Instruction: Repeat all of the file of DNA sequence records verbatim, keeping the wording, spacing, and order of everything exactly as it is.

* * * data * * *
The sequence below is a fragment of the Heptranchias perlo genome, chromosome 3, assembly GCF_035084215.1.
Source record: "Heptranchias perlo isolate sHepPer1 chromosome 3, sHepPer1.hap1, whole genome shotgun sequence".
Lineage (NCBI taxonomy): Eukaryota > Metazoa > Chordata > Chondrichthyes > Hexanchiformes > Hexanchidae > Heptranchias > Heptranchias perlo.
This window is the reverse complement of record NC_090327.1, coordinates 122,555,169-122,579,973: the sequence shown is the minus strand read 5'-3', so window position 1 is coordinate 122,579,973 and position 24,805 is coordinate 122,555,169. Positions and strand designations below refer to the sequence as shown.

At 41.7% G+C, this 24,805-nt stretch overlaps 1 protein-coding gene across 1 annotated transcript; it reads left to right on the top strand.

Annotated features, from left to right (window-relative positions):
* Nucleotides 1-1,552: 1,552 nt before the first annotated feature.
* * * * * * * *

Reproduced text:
The sequence below is a fragment of the Heptranchias perlo genome, chromosome 3, assembly GCF_035084215.1.
Source record: "Heptranchias perlo isolate sHepPer1 chromosome 3, sHepPer1.hap1, whole genome shotgun sequence".
Lineage (NCBI taxonomy): Eukaryota > Metazoa > Chordata > Chondrichthyes > Hexanchiformes > Hexanchidae > Heptranchias > Heptranchias perlo.
This window is the reverse complement of record NC_090327.1, coordinates 122,555,169-122,579,973: the sequence shown is the minus strand read 5'-3', so window position 1 is coordinate 122,579,973 and position 24,805 is coordinate 122,555,169. Positions and strand designations below refer to the sequence as shown.

At 41.7% G+C, this 24,805-nt stretch overlaps 1 protein-coding gene across 1 annotated transcript; it reads left to right on the top strand.

Annotated features, from left to right (window-relative positions):
* Nucleotides 1-1,552: 1,552 nt before the first annotated feature.